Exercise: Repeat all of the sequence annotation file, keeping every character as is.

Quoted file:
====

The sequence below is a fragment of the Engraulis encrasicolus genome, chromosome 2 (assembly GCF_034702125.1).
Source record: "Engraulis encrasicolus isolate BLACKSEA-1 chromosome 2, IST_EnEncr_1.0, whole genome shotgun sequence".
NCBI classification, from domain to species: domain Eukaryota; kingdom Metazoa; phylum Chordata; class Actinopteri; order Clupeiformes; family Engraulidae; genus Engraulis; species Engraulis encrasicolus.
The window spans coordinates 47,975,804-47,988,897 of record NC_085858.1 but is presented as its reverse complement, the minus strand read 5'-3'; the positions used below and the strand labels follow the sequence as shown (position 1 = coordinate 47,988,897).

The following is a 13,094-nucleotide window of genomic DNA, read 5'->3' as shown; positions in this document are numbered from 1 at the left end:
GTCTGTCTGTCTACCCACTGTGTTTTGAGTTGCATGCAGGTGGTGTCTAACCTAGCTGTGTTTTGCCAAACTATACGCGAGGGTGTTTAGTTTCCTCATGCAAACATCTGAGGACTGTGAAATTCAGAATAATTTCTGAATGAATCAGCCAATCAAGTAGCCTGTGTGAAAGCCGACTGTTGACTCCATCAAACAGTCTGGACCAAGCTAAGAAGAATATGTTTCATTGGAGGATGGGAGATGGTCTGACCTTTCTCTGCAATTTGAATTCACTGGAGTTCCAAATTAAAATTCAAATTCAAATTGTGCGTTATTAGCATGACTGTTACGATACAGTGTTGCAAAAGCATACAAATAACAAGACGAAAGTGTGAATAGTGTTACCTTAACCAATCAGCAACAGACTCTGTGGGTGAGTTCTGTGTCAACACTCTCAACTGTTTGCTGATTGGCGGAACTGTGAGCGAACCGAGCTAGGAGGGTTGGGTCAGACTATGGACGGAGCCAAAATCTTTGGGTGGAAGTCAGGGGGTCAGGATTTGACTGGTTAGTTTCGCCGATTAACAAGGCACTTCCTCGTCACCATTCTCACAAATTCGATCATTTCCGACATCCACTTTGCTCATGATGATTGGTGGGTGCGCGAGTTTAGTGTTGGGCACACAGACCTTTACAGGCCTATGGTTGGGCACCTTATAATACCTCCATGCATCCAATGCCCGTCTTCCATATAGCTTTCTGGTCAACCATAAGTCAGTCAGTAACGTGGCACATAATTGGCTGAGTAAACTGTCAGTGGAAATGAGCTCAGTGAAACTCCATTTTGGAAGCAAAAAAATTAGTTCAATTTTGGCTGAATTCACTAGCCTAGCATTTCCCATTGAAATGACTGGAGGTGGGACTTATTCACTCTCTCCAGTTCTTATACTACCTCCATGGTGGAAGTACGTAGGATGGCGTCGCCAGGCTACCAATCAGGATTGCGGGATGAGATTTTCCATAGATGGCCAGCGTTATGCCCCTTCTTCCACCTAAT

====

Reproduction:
The sequence below is a fragment of the Engraulis encrasicolus genome, chromosome 2 (assembly GCF_034702125.1).
Source record: "Engraulis encrasicolus isolate BLACKSEA-1 chromosome 2, IST_EnEncr_1.0, whole genome shotgun sequence".
NCBI classification, from domain to species: domain Eukaryota; kingdom Metazoa; phylum Chordata; class Actinopteri; order Clupeiformes; family Engraulidae; genus Engraulis; species Engraulis encrasicolus.
The window spans coordinates 47,975,804-47,988,897 of record NC_085858.1 but is presented as its reverse complement, the minus strand read 5'-3'; the positions used below and the strand labels follow the sequence as shown (position 1 = coordinate 47,988,897).

The following is a 13,094-nucleotide window of genomic DNA, read 5'->3' as shown; positions in this document are numbered from 1 at the left end:
GTCTGTCTGTCTACCCACTGTGTTTTGAGTTGCATGCAGGTGGTGTCTAACCTAGCTGTGTTTTGCCAAACTATACGCGAGGGTGTTTAGTTTCCTCATGCAAACATCTGAGGACTGTGAAATTCAGAATAATTTCTGAATGAATCAGCCAATCAAGTAGCCTGTGTGAAAGCCGACTGTTGACTCCATCAAACAGTCTGGACCAAGCTAAGAAGAATATGTTTCATTGGAGGATGGGAGATGGTCTGACCTTTCTCTGCAATTTGAATTCACTGGAGTTCCAAATTAAAATTCAAATTCAAATTGTGCGTTATTAGCATGACTGTTACGATACAGTGTTGCAAAAGCATACAAATAACAAGACGAAAGTGTGAATAGTGTTACCTTAACCAATCAGCAACAGACTCTGTGGGTGAGTTCTGTGTCAACACTCTCAACTGTTTGCTGATTGGCGGAACTGTGAGCGAACCGAGCTAGGAGGGTTGGGTCAGACTATGGACGGAGCCAAAATCTTTGGGTGGAAGTCAGGGGGTCAGGATTTGACTGGTTAGTTTCGCCGATTAACAAGGCACTTCCTCGTCACCATTCTCACAAATTCGATCATTTCCGACATCCACTTTGCTCATGATGATTGGTGGGTGCGCGAGTTTAGTGTTGGGCACACAGACCTTTACAGGCCTATGGTTGGGCACCTTATAATACCTCCATGCATCCAATGCCCGTCTTCCATATAGCTTTCTGGTCAACCATAAGTCAGTCAGTAACGTGGCACATAATTGGCTGAGTAAACTGTCAGTGGAAATGAGCTCAGTGAAACTCCATTTTGGAAGCAAAAAAATTAGTTCAATTTTGGCTGAATTCACTAGCCTAGCATTTCCCATTGAAATGACTGGAGGTGGGACTTATTCACTCTCTCCAGTTCTTATACTACCTCCATGGTGGAAGTACGTAGGATGGCGTCGCCAGGCTACCAATCAGGATTGCGGGATGAGATTTTCCATAGATGGCCAGCGTTATGCCCCTTCTTCCACCTAAT